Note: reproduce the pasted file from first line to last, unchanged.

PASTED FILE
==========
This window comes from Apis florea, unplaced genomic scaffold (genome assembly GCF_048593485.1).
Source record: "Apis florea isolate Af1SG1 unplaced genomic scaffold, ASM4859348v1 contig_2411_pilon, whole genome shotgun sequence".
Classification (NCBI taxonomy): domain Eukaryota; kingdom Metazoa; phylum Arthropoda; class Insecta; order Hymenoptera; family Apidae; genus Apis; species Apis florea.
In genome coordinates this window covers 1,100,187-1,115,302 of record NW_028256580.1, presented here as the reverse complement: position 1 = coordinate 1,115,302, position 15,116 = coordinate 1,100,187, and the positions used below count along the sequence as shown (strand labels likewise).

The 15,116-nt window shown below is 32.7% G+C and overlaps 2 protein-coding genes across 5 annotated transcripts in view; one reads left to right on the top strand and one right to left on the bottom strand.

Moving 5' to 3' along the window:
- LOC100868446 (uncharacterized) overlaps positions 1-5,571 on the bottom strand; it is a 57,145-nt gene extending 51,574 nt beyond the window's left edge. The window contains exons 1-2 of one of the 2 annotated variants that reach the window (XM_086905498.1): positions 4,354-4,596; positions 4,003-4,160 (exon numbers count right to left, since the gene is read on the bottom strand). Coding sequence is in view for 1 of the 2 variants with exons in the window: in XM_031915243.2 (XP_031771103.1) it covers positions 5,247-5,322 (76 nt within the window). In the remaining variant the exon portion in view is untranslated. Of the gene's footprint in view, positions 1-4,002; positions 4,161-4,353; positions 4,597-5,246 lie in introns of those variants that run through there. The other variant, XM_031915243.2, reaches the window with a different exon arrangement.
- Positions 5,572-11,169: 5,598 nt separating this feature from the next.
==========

This window comes from Apis florea, unplaced genomic scaffold (genome assembly GCF_048593485.1).
Source record: "Apis florea isolate Af1SG1 unplaced genomic scaffold, ASM4859348v1 contig_2411_pilon, whole genome shotgun sequence".
Classification (NCBI taxonomy): domain Eukaryota; kingdom Metazoa; phylum Arthropoda; class Insecta; order Hymenoptera; family Apidae; genus Apis; species Apis florea.
In genome coordinates this window covers 1,100,187-1,115,302 of record NW_028256580.1, presented here as the reverse complement: position 1 = coordinate 1,115,302, position 15,116 = coordinate 1,100,187, and the positions used below count along the sequence as shown (strand labels likewise).

The 15,116-nt window shown below is 32.7% G+C and overlaps 2 protein-coding genes across 5 annotated transcripts in view; one reads left to right on the top strand and one right to left on the bottom strand.

Moving 5' to 3' along the window:
- LOC100868446 (uncharacterized) overlaps positions 1-5,571 on the bottom strand; it is a 57,145-nt gene extending 51,574 nt beyond the window's left edge. The window contains exons 1-2 of one of the 2 annotated variants that reach the window (XM_086905498.1): positions 4,354-4,596; positions 4,003-4,160 (exon numbers count right to left, since the gene is read on the bottom strand). Coding sequence is in view for 1 of the 2 variants with exons in the window: in XM_031915243.2 (XP_031771103.1) it covers positions 5,247-5,322 (76 nt within the window). In the remaining variant the exon portion in view is untranslated. Of the gene's footprint in view, positions 1-4,002; positions 4,161-4,353; positions 4,597-5,246 lie in introns of those variants that run through there. The other variant, XM_031915243.2, reaches the window with a different exon arrangement.
- Positions 5,572-11,169: 5,598 nt separating this feature from the next.